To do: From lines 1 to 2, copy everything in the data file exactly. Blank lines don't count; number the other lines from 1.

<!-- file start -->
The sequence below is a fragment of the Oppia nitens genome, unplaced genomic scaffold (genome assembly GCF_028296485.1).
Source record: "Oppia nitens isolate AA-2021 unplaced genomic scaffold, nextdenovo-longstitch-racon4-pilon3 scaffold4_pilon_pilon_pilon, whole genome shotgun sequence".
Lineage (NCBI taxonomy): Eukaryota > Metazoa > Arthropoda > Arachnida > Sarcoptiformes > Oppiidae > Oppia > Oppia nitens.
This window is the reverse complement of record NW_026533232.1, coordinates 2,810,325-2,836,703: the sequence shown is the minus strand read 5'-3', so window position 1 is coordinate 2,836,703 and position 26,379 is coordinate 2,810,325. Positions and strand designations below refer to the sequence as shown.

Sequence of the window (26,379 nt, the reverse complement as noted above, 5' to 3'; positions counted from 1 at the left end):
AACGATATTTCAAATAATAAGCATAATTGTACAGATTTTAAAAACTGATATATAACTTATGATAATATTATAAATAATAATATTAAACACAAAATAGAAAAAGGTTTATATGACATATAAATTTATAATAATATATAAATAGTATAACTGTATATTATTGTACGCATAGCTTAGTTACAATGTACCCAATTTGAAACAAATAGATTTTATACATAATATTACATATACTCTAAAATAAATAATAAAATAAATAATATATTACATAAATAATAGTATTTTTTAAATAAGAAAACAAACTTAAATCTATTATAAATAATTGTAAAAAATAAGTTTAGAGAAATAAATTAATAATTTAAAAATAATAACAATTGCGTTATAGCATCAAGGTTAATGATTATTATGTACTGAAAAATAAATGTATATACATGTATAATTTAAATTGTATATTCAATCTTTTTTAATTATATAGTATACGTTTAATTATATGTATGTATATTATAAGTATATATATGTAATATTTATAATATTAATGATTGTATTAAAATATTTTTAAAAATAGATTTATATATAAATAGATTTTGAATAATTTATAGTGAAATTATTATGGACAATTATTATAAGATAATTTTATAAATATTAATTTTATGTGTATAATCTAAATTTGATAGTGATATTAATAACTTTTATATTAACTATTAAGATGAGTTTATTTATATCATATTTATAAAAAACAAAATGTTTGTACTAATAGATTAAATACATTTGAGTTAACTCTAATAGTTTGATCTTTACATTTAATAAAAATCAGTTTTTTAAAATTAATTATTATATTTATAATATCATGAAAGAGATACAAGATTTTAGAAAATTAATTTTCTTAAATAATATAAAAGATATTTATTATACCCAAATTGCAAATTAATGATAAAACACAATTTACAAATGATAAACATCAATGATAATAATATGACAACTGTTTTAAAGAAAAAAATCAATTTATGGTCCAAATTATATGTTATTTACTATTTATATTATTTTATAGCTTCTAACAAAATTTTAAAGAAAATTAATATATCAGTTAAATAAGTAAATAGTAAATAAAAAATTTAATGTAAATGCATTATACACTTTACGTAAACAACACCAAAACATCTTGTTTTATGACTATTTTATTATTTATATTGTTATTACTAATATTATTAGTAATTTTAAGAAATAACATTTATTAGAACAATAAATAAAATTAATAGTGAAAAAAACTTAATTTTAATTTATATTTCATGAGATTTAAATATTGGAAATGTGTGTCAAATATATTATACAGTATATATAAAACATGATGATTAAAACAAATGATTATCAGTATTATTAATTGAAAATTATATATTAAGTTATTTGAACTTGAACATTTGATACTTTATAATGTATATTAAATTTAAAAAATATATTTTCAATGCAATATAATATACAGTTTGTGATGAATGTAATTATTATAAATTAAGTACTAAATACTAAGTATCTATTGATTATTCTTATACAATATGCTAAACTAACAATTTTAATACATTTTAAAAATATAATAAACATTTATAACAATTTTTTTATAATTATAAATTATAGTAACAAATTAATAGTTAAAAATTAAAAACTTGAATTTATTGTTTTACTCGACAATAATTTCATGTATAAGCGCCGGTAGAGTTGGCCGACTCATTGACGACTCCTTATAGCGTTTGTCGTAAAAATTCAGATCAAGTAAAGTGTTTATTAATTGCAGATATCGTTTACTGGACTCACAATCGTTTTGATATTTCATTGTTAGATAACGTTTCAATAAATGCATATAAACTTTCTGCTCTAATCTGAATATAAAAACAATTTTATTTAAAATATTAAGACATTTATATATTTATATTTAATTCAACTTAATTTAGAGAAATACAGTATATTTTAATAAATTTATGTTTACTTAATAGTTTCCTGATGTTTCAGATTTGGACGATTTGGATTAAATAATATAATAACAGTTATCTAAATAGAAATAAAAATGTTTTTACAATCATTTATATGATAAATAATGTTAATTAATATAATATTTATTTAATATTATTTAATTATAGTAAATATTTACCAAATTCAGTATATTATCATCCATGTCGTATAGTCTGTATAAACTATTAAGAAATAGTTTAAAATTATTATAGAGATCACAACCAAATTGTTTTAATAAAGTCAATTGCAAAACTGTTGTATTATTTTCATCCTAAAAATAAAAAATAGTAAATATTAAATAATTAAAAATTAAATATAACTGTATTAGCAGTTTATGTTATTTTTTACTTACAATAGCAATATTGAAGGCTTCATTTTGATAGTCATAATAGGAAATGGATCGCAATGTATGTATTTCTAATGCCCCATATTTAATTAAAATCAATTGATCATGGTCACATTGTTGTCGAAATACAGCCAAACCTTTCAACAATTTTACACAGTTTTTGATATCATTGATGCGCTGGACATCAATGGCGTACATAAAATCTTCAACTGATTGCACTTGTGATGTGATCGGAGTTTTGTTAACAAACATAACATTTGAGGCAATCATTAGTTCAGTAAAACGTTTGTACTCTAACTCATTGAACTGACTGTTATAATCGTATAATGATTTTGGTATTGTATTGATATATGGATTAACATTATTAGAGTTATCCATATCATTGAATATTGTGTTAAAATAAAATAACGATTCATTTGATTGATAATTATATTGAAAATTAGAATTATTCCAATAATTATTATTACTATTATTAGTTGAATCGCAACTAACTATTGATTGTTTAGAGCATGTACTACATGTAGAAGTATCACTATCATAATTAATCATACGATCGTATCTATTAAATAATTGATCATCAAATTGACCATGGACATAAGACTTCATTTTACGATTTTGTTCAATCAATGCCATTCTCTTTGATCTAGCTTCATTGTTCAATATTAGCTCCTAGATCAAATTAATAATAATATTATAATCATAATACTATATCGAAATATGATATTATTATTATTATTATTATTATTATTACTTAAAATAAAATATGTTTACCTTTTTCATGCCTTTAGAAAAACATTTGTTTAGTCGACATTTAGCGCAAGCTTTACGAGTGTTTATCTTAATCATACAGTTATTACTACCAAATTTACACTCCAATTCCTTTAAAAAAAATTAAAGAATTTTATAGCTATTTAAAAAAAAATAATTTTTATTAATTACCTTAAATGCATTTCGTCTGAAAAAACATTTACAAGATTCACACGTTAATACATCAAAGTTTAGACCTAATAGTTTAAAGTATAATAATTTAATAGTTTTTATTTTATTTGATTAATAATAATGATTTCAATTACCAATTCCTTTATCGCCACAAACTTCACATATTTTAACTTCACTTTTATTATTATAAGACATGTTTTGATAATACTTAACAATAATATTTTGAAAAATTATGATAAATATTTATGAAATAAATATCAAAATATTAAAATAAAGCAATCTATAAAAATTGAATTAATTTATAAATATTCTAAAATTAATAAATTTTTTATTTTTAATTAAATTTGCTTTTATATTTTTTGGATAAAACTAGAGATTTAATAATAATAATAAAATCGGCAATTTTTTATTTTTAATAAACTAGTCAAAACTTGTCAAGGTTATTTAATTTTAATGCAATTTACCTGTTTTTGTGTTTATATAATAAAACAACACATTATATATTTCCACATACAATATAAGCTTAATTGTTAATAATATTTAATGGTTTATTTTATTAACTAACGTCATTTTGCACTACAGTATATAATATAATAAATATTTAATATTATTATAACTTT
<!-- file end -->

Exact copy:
The sequence below is a fragment of the Oppia nitens genome, unplaced genomic scaffold (genome assembly GCF_028296485.1).
Source record: "Oppia nitens isolate AA-2021 unplaced genomic scaffold, nextdenovo-longstitch-racon4-pilon3 scaffold4_pilon_pilon_pilon, whole genome shotgun sequence".